Forgotten Darkness

Strange things are lost and forgotten in obscure corners of the newspaper.

July 22nd, 2019    

43 - The Case of Eliza Armstrong

The case of a missing girl in 1885 London leads to the passage of a law raising the age of consent and more strongly prosecuting sex offenses. But when the girl herself is returned to her mother unharmed, questions arise...

Episode 43 Photo Gallery:

Part of the Straight Up Strange Network:

Opening music by Kevin MacLeod.

Closing music by Soma.


“A missing daughter,” Pall Mall Gazette, July 13, 1885.

“Charles Armstrong again.” Pall Mall Gazette, February 25, 1886.

“Eliza Armstrong's brother.” Lloyd's Weekly Newspaper, July 11, 1897.

“The maiden tribute of the modern Babylon – I.” Pall Mall Gazette, July 6, 1885.

“News of Eliza Armstrong,” Lloyd's Weekly Newspaper, June 9, 1889.

“The abduction of Eliza Armstrong.” Manchester Guardian, September 8. 1885.

“The Armstrong abduction case,” Manchester Weekly Times and Examiner, November 14, 1885.

“The Armstrong case, summing up and verdict.” Birmingham Daily Post, November 9, 1885.

“The case of Eliza Armstrong – the lost child recovered,” Illustrated Police News, September 5, 1885.

“The Eliza Armstrong case,” Lloyd's Weekly Newspaper, August 23, 1885.

“The mother and her lost child – further strange disclosures – Mr. Bramwell Booth throws a light on the mystery,” Lloyd's Weekly Newspaper, August 16, 1885.

“The return of Eliza Armstrong,” Pall Mall Gazette, August 25, 1885.

“Working the Criminal Law Amendment Act,” Pall Mall Gazette, August 5, 1885.

Butler, Josephine. Rebecca Jarrett. London: Morgan and Scott, 1886.

Gaston, Edward Page, ed. British Supplement to the New Encyclopedia of Social Reform. London and New York: Funk & Wagnalls, 1908.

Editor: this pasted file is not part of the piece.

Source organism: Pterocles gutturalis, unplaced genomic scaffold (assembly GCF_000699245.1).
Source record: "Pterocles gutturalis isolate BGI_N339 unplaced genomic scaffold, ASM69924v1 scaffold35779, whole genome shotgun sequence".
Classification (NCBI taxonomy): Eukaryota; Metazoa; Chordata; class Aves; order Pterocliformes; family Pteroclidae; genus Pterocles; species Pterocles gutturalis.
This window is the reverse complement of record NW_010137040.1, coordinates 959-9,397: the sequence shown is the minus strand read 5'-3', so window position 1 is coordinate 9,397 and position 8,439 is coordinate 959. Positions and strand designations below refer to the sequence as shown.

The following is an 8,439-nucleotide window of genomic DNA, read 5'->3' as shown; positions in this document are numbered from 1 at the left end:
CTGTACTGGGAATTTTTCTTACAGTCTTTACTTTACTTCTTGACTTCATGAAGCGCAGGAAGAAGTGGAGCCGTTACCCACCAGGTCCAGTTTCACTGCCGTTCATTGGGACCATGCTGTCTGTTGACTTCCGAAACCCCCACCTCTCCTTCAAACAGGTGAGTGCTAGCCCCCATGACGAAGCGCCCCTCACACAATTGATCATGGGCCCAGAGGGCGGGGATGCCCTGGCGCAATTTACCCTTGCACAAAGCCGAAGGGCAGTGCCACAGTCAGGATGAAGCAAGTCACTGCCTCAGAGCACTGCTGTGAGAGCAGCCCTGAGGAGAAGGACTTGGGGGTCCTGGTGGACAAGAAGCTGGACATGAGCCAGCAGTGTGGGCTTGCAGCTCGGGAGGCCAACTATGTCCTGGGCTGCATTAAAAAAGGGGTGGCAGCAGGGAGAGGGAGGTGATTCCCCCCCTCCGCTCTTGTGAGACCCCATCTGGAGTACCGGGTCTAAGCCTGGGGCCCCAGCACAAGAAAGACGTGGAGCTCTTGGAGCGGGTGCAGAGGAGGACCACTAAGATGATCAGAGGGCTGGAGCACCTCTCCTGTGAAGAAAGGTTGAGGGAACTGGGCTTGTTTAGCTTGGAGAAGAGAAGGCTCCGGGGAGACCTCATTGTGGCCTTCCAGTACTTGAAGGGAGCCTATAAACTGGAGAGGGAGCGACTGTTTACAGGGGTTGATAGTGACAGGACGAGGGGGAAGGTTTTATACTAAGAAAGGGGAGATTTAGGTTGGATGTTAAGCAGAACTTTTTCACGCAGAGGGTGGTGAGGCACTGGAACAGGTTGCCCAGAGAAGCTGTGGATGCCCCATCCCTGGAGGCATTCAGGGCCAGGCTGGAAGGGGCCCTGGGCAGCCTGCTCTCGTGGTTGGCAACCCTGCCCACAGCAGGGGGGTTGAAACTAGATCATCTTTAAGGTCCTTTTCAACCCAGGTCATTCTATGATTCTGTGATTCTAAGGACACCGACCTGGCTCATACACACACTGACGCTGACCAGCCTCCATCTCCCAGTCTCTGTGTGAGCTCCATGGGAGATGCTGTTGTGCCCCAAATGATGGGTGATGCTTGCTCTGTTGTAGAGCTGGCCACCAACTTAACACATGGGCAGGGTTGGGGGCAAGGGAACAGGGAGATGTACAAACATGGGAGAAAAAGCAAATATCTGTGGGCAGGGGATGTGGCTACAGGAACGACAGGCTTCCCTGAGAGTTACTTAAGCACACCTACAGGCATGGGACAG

Le Feuvre, Cathy. The Armstrong Girl: A Child for Sale. Oxford: Lion Hudson, 2015.

Plowden, Alison. The Case of Eliza Armstrong: A Child of 13 Bought for £5. London: BBC, 1974.



July 17th, 2019    

42 - First Anniversary Anthology

An anthology of some smaller stories. An attempted resurrection; a case of either auto-hypnosis or insanity, no one is sure which; a ghost in Newark, NJ; the Knickerbocker Ghost of Brooklyn; a headless flying man; a wild woman; and the Witch Rock of Hopkins Hill, RI.

Part of the Straight Up Strange Network:

Opening music by Kevin MacLeod.

Closing music by Soma.


“A witch's rock,” Winfield (KS) Daily Courier, September 3, 1885.
“Brooklyn ghost: pshaw!” New York Times, November 23, 1894.
"Bury son to restore life,” Los Angeles Times, November 3, 1924.
“Crowds watch for a ghost,” New York Evening World, May 18, 1894.
“Ghost with a bass voice,” New York Evening World, May 17, 1894.
“Headless man,” Hartford (KY) Republican, May 6, 1904.
“Scared by a wild creature,” New York Times, October 20, 1882.
“Who can release this mental prisoner?” St. Louis (MO) Republic, May 25, 1902.

July 13th, 2019    

41 - Pedro

In the 1930s, two gold prospectors working in the mountains of Wyoming find a mummy of a tiny man only about a foot in height. Does it change everything we know about human evolution in North America? Or is the truth of the matter far more... normal than it appears on the surface?

Episode 41 Photo Gallery:

Part of the Straight Up Strange Network:

Opening music by Kevin MacLeod.

Closing music by Soma.


“A race of pygmies,” St. Louis (MO) Post-Dispatch, May 26, 1896.

“About Mammoth Cave,” Moberly (MO) Monitor-Index, November 22, 1912.

“Did a race of pygmies once live in America?” Milwaukee Sentinel, August 17, 1941.

“Glenrock lease sold,” Casper Star-Tribune, October 22, 1917.

“Pygmy skeleton dug up,” Billings (MT) Weekly Gazette, August 30, 1907.

“Woman scribe believes sex equality overdue,” Clovis (NM) News-Journal, October 20, 1966.

Aufderheide, Arthur. The Scientific Study of Mummies. Cambridge: Cambridge University Press, 2003.

Clark, Ella E. Indian Legends from the Northern Rockies. Norman, OK: University of Oklahoma Press, 1966.

Schneck, Robert Damon. The President's Vampire. San Antonio: Anomalist Books, 2005.

Yule, Henry, trans. The Book of Ser Marco Polo, the Venetian, Concerning the Kingdoms and Marvels of the East (2 vols.). London: John Murray, 1871.‘beartooth-highway-molar’/



July 4th, 2019    

40 - The West Ham Disappearances

Two young girls mysteriously disappear, and a third is found murdered – and all lived in the same road in east London. Also, a number of other disappearances and murders which may, or may not, be connected...

Episode 40 Photo Gallery:

Part of the Straight Up Strange Network: